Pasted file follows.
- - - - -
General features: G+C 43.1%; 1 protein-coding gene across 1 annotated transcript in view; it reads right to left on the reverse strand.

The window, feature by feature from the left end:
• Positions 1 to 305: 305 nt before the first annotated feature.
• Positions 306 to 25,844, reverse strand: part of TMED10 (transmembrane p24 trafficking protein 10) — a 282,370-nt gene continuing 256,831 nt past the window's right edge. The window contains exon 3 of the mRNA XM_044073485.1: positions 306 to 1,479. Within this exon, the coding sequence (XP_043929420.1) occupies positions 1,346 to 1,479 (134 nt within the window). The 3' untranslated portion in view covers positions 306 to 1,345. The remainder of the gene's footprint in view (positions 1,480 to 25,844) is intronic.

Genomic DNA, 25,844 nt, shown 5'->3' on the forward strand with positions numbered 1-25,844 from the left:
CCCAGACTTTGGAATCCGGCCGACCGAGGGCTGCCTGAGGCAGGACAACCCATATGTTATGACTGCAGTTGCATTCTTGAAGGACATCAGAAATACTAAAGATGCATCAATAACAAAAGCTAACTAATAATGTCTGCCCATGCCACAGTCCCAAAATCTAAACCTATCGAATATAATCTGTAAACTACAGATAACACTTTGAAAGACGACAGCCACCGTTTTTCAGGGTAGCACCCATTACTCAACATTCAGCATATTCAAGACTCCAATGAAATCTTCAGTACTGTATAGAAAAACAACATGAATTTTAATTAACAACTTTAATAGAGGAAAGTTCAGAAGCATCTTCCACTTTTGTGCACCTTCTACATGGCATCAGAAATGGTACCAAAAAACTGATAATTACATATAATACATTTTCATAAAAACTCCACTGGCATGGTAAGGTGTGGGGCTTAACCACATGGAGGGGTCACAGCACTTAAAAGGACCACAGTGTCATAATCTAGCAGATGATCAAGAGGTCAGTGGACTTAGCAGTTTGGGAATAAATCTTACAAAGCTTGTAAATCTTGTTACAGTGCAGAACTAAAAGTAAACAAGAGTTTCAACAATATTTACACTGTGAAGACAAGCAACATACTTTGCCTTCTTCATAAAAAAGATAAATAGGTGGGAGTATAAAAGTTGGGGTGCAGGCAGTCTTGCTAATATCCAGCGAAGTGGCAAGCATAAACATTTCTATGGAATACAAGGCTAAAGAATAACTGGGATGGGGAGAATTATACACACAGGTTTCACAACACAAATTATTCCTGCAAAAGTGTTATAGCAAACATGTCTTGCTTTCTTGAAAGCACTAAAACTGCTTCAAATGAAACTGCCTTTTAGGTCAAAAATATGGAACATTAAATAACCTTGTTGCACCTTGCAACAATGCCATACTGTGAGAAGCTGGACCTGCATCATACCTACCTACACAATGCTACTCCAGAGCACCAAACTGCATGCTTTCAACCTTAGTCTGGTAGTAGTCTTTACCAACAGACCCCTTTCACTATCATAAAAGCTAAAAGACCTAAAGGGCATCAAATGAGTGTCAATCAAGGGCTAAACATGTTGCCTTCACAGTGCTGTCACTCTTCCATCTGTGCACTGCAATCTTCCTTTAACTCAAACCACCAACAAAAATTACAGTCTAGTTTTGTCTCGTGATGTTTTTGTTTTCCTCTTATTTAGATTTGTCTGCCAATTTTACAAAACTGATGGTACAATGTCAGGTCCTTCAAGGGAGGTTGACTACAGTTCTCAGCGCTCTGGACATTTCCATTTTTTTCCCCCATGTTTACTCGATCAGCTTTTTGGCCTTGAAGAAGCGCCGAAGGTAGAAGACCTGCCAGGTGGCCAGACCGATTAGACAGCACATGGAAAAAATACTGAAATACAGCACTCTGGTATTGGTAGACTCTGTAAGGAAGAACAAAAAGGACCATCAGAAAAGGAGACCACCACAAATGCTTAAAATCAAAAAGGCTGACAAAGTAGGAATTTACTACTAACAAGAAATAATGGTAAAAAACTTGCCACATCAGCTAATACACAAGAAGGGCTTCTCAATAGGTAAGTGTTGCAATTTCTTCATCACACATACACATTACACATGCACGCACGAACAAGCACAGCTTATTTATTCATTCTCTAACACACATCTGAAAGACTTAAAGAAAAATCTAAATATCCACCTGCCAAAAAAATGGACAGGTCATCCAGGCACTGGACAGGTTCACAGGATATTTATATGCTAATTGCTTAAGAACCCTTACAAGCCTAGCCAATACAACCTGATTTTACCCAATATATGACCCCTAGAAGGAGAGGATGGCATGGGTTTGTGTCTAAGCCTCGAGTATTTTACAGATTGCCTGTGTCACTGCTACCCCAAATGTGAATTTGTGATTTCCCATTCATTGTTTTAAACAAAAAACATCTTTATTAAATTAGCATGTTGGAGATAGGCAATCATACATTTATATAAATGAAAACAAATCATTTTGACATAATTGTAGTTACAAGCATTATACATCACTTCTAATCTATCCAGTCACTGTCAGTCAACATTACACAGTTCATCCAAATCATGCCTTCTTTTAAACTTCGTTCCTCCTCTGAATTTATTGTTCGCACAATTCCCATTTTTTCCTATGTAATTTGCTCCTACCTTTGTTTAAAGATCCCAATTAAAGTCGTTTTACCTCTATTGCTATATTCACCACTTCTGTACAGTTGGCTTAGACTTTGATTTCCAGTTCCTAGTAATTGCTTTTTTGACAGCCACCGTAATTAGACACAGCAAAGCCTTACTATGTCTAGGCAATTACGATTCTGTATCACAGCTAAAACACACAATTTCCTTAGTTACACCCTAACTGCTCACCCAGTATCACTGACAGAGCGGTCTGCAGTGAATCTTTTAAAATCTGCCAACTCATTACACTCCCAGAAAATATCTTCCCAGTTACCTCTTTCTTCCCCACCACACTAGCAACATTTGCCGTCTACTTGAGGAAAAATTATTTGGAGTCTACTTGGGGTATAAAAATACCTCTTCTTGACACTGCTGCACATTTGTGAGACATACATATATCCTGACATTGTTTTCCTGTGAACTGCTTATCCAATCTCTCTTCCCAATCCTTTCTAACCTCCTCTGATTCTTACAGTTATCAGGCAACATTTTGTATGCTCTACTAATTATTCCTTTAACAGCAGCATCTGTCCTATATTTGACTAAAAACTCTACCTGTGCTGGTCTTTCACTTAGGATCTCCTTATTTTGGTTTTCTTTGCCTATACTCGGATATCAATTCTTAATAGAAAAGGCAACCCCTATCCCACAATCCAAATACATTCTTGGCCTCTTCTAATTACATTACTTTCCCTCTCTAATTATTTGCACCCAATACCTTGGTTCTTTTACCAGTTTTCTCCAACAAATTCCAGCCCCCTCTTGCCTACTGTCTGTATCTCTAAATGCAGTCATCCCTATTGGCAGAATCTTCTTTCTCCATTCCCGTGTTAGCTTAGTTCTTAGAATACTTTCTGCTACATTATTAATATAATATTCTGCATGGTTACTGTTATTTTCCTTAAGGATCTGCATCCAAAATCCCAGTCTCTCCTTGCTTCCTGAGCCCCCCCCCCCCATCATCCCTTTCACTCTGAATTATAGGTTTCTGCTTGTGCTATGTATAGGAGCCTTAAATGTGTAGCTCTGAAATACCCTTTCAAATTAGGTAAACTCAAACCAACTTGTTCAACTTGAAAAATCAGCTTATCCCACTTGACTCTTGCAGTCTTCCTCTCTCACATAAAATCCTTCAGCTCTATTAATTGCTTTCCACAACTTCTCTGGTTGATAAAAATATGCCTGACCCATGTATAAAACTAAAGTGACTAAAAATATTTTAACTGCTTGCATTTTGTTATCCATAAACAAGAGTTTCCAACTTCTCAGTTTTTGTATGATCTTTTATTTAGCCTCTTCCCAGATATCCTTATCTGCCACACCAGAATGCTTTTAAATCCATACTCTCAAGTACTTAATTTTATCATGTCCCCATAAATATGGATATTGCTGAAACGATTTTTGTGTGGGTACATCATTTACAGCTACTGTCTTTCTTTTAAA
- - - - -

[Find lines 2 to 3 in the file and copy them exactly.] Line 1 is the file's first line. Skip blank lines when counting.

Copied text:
The window, feature by feature from the left end:
• Positions 1 to 305: 305 nt before the first annotated feature.